Dead or Alive 5 – Game Analysis and Review
Last Updated on Wednesday, 3 October 2012 06:03
Written by PunchDrunkGamer
Wednesday, 3 October 2012 06:03
Dead or Alive 5 – Game Analysis and Review
By Patrick Newman
Developer: Team Ninja
Publisher: Tecmo Koei
Director: Yohei Shimbori
Producer: Yosuke Hayashi
Series: Dead or Alive
Platforms: PlayStation 3, Xbox 360
Release Date: September 25, 2012
Modes: Single-player, multiplayer
Dead or Alive 5’s simple, yet rewarding combat system, tweaked to be both deeper and more accessible than its predecessors, is this fighter’s saving grace. Though the essentially pornographic rendering of its female combatants remains aggressively in place, developer Team Ninja (who, let’s face it, are only responding to the market’s demands in their asinine portrayal of these women) have included a new, complex training mode to the series, a “Power Blow” attack designed to give ailing players a new chance on the floor, and a toned-down story that at least takes a stab at introducing substance to the cartoonish Dead or Alive universe. From a purely technical perspective, this is a fighter that more than earns its stars.
The single-player narrative, which aside from Dead or Alive: Dimensions is the first real story mode this series has attempted, gets an A for effort (the story is fully voiced and animated) but a D for execution. Dead or Alive 5 strives for a level of relevance and depth a few notches higher than the earlier games, but never rises above the flat-out ridiculous qualities of its source material, in which ninjas, cloning, and DD-proportioned female sprites clash under muddy premises. In this regard, Team Ninja could have taken a page from the new Mortal Kombat, one of the more successful reboots of a classic franchise in recent memory.
Dead or Alive 5’s “Rock, Paper, Scissors” or “Triangle” fighting system of balancing attacks, throws and counters is cleverly engineered here to both reward experienced combatants and draw newcomers into the fold. The nature of the fights, which usually boil down to a series of defensive stalemates in which one combatant aggressively tries to capitalize on another’s misstep through an endless barrage of combos (reminding me of the similar, superior, Super Street Fighter IV), has been thrown for a loop with the “Power Blow” feature. The new super move, which enables players surviving at or below 50% health to enact massive, cinematic punishment to their opponents, shakes up the fighting dynamics whenever they begin to grow stale.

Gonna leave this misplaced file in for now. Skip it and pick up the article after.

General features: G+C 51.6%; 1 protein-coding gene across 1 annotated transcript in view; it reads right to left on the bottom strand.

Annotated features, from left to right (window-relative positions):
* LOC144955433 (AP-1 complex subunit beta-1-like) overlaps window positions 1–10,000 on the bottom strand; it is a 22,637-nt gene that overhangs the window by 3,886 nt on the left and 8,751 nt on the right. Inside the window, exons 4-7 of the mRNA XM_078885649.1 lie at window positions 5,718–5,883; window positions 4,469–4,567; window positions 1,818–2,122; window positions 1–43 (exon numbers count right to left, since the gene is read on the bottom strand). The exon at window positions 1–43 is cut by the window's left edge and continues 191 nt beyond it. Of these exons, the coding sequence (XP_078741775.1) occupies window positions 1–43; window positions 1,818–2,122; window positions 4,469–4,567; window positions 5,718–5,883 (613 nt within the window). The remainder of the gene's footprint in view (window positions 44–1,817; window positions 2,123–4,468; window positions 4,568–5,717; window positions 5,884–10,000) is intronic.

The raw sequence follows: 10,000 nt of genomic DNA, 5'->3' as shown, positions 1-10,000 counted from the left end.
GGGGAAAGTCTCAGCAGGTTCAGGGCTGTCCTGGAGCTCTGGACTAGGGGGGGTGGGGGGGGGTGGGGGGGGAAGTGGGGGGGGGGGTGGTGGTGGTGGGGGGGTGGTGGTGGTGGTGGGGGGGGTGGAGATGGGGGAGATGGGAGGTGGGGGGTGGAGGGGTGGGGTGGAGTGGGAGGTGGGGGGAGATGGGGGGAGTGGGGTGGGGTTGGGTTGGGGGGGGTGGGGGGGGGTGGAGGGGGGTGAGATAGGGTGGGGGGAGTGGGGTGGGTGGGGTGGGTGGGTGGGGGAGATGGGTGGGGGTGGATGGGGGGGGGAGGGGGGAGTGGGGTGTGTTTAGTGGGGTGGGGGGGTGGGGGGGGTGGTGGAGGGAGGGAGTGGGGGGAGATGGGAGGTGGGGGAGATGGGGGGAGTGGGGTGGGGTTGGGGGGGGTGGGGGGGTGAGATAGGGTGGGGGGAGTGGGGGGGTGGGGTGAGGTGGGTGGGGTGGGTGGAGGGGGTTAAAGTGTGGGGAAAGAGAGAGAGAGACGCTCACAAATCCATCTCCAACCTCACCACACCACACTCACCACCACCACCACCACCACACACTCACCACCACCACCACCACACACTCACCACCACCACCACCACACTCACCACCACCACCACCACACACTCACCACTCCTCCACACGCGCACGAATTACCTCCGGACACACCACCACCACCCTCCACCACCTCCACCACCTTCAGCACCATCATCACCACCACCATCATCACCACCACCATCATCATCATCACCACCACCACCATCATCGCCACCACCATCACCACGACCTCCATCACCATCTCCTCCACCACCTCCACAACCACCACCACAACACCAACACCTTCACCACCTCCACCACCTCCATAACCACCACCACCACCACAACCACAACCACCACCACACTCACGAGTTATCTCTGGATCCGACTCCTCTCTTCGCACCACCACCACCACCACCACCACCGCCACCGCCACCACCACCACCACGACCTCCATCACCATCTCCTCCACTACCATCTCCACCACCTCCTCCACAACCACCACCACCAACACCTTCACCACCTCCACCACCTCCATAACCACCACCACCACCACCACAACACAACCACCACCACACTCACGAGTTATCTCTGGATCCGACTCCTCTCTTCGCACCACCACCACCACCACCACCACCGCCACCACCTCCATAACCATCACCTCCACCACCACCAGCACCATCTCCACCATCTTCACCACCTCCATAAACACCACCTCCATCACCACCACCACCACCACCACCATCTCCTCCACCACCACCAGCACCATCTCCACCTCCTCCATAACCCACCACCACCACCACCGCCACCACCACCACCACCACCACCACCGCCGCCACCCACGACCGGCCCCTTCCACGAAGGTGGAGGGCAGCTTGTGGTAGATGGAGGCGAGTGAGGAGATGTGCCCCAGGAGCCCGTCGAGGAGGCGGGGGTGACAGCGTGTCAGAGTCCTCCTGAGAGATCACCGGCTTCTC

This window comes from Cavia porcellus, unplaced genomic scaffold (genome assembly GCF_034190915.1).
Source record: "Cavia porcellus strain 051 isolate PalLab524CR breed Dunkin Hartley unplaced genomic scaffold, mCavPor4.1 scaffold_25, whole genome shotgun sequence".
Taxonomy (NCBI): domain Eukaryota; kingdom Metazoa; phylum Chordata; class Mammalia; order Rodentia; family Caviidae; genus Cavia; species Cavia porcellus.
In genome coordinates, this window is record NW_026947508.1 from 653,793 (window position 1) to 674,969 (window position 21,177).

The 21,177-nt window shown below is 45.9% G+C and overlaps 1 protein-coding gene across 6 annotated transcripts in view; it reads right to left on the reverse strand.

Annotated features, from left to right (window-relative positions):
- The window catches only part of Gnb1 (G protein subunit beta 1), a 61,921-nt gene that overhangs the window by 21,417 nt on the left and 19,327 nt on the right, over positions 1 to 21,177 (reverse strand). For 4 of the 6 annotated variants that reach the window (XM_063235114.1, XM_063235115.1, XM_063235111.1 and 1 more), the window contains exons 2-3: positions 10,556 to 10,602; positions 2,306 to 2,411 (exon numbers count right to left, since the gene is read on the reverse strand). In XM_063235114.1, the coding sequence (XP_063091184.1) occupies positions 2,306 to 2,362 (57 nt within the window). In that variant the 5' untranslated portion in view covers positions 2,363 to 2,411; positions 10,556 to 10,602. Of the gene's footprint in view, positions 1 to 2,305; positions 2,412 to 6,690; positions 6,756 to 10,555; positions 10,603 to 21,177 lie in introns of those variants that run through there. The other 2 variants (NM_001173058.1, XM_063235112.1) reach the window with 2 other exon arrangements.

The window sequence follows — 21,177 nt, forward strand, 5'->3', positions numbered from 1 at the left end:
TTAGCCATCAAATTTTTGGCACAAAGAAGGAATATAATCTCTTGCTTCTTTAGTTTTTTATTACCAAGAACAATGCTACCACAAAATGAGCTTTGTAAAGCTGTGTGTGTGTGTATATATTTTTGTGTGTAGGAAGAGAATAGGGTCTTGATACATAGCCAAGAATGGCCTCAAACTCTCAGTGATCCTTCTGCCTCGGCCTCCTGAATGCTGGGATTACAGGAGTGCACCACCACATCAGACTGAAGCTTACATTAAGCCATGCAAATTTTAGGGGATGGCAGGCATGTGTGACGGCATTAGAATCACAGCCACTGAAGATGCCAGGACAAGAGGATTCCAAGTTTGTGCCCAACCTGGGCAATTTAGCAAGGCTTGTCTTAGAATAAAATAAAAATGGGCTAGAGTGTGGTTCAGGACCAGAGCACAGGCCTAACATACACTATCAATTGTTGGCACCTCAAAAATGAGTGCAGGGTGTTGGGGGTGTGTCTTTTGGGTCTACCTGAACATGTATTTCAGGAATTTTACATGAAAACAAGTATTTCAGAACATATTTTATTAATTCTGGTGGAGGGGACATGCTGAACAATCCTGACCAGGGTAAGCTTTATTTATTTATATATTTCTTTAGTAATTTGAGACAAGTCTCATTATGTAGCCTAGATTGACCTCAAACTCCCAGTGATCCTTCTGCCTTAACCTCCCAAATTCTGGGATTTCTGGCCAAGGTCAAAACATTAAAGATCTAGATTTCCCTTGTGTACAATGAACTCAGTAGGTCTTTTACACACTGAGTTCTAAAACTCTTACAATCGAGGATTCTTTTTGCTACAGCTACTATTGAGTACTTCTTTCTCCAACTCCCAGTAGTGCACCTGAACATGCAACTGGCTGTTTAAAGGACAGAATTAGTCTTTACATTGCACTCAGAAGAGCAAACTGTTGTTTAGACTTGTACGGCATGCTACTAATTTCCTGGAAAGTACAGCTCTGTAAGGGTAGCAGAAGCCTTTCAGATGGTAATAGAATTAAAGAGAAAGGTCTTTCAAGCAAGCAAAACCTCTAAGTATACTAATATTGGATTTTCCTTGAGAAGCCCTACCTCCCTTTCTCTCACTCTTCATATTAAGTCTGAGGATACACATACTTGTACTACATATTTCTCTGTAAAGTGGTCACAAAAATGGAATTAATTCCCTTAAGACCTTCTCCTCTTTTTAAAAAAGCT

The multi-leveled environments – always a draw for me in earlier Dead or Alive titles – are back here and fun to navigate, but lose something in their efforts to be darker and grittier in line with Team Ninja’s goals for a series reinvention. For the most part, the locales have been moved to dank urban environments (revisited throughout story mode) like alleys, construction sites and oil rigs, which somehow feels like a terrible misstep. Dead or Alive, which has mostly thrived on its sex appeal and colorful outlandishness, is never going to scrub clean its campier cartoonish qualities, so it shouldn’t go out of its way to try.
The game’s new features, including social media integration and replay uploads, are slick and much appreciated, since they help offset the sting of the game’s gaudiness and incomprehensible story. The training mode has been bolstered by a staggering array of features that should help good fighters become great ones with a little extra commitment. This is where the depth beneath Dead or Alive 5’s deceptive simplicity lies. The training mode’s relaying of real time move properties, frame data, and player stats bring new dimension to a series that is already five installments deep, which is no small feat.
Though Dead or Alive 5’s goal to reinvent itself as something more than a technically superior fighting game that doubles as masturbatory material ultimately failed, its retaining of some of the franchise’s core elements makes it worth the drudgery for any serious gamer. Series stalwarts will undoubtedly love it, and newcomers will be treated to a lot of new state-of-the-art features and an insanely deep training mode to bring them in to the experience gently. Despite the schizophrenic, silly story that never resolves with its initial intentions, Dead or Alive 5 gets the job done.
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